Hair. Why is hair often so fraught with drama as women get older? Hair is very important to a woman. I know this. When I was diagnosed with Polycystic Ovarian Disease over ten years ago, my diagnosis came about because I was losing my hair at the front of my hairline. This was one of the single most horrendous discoveries of my life. It actually lead to a drama-filled breakdown in a bathtub followed by years of anxiety about my hair.
Of course, this was most certainly made much worse by the fact that my hair was considered (by me and many other people) my crowning glory up until that point. I was the child and then the teenager and then the woman that people stopped in the street to compliment my hair. When women of the more jealous variety found out it was all natural their responses were occasionally far from magnanimous. You see, I had inherited my father’s extra thick Italian hair, but somehow got my mother’s blondness with it. It was the colour of the sun and it was glorious.
Of course, all this attention on my hair made me both vain and anxiety-ridden at the same time. From quite young I had a recurring nightmare that a horrid little bald man with a few long, grey wisps of hair on his fleshy pink head was trying to sprinkle dust on my hair to make it fall out. Because of that I used to wrap my long hair around my arm and sleep with it like another child might sleep with a teddy bear.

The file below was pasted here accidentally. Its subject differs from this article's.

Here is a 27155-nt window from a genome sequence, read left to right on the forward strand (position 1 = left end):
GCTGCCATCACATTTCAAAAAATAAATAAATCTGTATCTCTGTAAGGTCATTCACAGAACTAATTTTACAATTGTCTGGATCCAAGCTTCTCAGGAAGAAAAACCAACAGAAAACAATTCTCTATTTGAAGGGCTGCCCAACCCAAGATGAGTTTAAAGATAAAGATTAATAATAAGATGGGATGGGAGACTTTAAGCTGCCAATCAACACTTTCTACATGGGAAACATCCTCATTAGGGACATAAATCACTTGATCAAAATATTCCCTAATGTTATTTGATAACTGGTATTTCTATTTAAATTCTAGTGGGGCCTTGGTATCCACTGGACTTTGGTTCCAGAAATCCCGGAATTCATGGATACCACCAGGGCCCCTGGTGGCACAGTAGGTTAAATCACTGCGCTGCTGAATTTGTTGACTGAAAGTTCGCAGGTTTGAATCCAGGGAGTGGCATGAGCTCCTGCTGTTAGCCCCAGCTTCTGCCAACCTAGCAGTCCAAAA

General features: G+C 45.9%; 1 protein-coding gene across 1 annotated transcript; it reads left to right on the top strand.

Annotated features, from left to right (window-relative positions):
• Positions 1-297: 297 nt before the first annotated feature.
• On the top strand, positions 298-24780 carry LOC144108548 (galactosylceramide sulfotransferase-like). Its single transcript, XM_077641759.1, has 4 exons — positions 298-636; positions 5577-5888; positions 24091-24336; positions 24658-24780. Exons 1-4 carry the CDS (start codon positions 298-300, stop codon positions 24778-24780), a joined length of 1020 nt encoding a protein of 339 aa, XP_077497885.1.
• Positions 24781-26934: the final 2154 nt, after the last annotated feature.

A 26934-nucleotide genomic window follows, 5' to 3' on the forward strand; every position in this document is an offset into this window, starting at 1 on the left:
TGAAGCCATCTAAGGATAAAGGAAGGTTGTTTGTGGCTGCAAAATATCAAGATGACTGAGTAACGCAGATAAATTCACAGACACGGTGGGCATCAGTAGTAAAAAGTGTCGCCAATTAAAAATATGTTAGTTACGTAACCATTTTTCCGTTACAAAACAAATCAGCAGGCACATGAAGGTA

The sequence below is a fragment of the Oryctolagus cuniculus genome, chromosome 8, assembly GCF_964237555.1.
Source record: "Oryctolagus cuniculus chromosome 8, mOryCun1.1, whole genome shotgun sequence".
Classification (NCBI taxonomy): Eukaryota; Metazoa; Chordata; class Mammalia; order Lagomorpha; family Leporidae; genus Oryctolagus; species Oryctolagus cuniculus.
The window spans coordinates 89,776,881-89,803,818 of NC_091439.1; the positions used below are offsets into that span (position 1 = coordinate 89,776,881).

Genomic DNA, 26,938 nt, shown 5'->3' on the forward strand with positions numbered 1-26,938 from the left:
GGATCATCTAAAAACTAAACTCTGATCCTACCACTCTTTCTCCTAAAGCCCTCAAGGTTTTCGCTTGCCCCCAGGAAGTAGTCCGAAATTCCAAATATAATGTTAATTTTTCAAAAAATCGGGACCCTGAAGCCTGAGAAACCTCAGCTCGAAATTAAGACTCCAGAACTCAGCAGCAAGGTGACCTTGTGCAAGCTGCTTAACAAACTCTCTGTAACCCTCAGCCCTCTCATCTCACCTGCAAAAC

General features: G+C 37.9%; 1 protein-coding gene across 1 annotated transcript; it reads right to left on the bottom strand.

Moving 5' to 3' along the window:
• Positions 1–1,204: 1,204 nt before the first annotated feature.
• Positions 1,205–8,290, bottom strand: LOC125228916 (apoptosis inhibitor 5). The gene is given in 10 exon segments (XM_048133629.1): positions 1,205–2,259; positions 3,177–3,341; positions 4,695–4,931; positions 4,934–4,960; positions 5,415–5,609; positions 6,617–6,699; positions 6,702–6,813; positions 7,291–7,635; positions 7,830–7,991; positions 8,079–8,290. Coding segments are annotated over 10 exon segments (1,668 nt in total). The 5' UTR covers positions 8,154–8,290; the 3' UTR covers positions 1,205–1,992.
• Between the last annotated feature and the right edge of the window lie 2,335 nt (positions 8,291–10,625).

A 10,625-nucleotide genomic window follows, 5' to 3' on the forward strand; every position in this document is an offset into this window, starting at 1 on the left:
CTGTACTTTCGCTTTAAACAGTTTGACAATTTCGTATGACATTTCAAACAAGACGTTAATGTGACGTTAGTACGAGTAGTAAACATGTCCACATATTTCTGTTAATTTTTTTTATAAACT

Apparently thick hair with the natural colour I had was a bit of a rarity and I was offered several thousand pounds for it when I was living and working in London. I was a barmaid in London living on about £2 an hour. My hair grew at an alarming rate of knots, but I never even entertained the thought of actually considering the offer. Don’t touch the hair, man.
Except for a disastrous dying of red for a stage play when I was 19, I didn’t touch my hair with hair dye until my wedding day and that was with a few highlights. Prior to my hair starting to fall out, just like in the nightmares of my youth, I never had any concept that as you age your hair changes in texture and colour and volume. I thought I would have the head of hair that wig-makers offered thousand of pounds for forever. There really should be a guidebook about all these things.
So why am I musing about hair and is there a point to this story? I’m musing because I don’t love what my hairdresser did with my hair yesterday, and there really isn’t a point to this story, just good old-fashioned musing. Yesterday I paid my hairdresser handsomely for her attempt at dying my hair to its glorious colour of old. (I’m actually always paying hairdressers to do this.) It’s an un-replicable colour though. I’ve been told this by every hairdresser I’ve ever shown a picture of my virgin, younger hair to. They all say wow and then look uncomfortable.
I know I shouldn’t complain. I still have a fine head of hair. And thank the lord (and my Italian genes) that I had so much to start with when it started falling out.
My hair and I have had some grand adventures together: the red dye job that went horribly wrong, the $700 African braids that looked amazing and weighed several kilos, the offer of thousands of pounds from a London wig-maker, the post-India, Sinead buzz cut, and of course, this one on the lead up to my wedding day – this one still makes me laugh.